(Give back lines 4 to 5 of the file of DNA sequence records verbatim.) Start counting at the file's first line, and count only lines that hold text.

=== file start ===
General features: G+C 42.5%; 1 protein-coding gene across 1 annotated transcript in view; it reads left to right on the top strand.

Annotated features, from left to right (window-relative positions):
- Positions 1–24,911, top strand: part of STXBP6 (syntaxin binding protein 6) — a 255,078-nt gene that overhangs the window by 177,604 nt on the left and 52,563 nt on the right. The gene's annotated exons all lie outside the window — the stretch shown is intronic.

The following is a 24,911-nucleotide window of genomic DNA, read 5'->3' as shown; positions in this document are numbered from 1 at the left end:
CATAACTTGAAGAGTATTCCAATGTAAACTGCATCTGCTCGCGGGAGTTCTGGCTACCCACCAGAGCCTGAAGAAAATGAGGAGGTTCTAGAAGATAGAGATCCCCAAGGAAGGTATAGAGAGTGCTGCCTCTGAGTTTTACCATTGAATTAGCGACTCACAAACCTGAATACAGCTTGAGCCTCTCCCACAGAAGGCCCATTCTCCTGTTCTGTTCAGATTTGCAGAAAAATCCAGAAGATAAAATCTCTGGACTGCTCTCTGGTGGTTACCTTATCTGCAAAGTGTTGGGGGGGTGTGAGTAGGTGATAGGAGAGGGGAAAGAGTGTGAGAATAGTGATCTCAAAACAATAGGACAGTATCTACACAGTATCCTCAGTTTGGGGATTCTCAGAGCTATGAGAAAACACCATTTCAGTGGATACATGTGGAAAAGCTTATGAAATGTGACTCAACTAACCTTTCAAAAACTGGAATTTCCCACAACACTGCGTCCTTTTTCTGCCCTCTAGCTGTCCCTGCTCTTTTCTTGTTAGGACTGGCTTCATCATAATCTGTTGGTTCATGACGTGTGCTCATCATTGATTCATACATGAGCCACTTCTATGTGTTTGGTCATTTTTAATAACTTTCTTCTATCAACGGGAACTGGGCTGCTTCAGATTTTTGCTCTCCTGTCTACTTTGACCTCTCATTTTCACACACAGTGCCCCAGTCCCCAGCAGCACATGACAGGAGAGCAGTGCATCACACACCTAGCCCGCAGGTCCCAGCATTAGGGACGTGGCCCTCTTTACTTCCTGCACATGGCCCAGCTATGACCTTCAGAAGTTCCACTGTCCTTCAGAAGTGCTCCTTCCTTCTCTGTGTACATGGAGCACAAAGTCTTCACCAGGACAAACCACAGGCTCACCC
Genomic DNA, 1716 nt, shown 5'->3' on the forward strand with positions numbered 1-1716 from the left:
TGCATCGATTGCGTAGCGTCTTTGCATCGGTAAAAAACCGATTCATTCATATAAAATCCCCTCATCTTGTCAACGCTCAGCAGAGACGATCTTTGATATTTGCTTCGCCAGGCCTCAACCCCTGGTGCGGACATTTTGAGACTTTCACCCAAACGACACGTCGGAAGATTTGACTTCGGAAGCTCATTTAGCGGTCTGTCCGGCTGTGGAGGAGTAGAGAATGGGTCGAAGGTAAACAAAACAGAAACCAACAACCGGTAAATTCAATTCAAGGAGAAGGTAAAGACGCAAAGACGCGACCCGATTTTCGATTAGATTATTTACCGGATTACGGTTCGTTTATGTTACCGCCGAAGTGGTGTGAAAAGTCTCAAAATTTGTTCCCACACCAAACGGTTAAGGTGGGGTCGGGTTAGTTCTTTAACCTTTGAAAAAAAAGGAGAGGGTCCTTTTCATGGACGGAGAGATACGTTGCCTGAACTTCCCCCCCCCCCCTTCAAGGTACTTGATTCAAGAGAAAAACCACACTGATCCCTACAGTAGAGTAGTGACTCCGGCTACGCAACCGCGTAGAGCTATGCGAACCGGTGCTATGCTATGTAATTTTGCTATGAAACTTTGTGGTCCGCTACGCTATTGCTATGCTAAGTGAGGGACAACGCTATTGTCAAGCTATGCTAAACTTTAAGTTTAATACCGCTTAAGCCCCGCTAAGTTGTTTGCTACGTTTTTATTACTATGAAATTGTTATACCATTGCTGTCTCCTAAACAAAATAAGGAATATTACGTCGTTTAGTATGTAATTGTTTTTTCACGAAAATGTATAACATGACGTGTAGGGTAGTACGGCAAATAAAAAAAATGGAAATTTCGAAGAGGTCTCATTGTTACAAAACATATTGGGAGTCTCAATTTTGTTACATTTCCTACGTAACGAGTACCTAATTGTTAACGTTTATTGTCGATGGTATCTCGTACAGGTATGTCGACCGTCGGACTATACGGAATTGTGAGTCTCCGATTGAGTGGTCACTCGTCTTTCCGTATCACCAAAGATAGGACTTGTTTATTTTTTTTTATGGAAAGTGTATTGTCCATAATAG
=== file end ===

The following is a 24,911-nucleotide window of genomic DNA, read 5'->3' as shown; positions in this document are numbered from 1 at the left end:
CATAACTTGAAGAGTATTCCAATGTAAACTGCATCTGCTCGCGGGAGTTCTGGCTACCCACCAGAGCCTGAAGAAAATGAGGAGGTTCTAGAAGATAGAGATCCCCAAGGAAGGTATAGAGAGTGCTGCCTCTGAGTTTTACCATTGAATTAGCGACTCACAAACCTGAATACAGCTTGAGCCTCTCCCACAGAAGGCCCATTCTCCTGTTCTGTTCAGATTTGCAGAAAAATCCAGAAGATAAAATCTCTGGACTGCTCTCTGGTGGTTACCTTATCTGCAAAGTGTTGGGGGGGTGTGAGTAGGTGATAGGAGAGGGGAAAGAGTGTGAGAATAGTGATCTCAAAACAATAGGACAGTATCTACACAGTATCCTCAGTTTGGGGATTCTCAGAGCTATGAGAAAACACCATTTCAGTGGATACATGTGGAAAAGCTTATGAAATGTGACTCAACTAACCTTTCAAAAACTGGAATTTCCCACAACACTGCGTCCTTTTTCTGCCCTCTAGCTGTCCCTGCTCTTTTCTTGTTAGGACTGGCTTCATCATAATCTGTTGGTTCATGACGTGTGCTCATCATTGATTCATACATGAGCCACTTCTATGTGTTTGGTCATTTTTAATAACTTTCTTCTATCAACGGGAACTGGGCTGCTTCAGATTTTTGCTCTCCTGTCTACTTTGACCTCTCATTTTCACACACAGTGCCCCAGTCCCCAGCAGCACATGACAGGAGAGCAGTGCATCACACACCTAGCCCGCAGGTCCCAGCATTAGGGACGTGGCCCTCTTTACTTCCTGCACATGGCCCAGCTATGACCTTCAGAAGTTCCACTGTCCTTCAGAAGTGCTCCTTCCTTCTCTGTGTACATGGAGCACAAAGTCTTCACCAGGACAAACCACAGGCTCACCC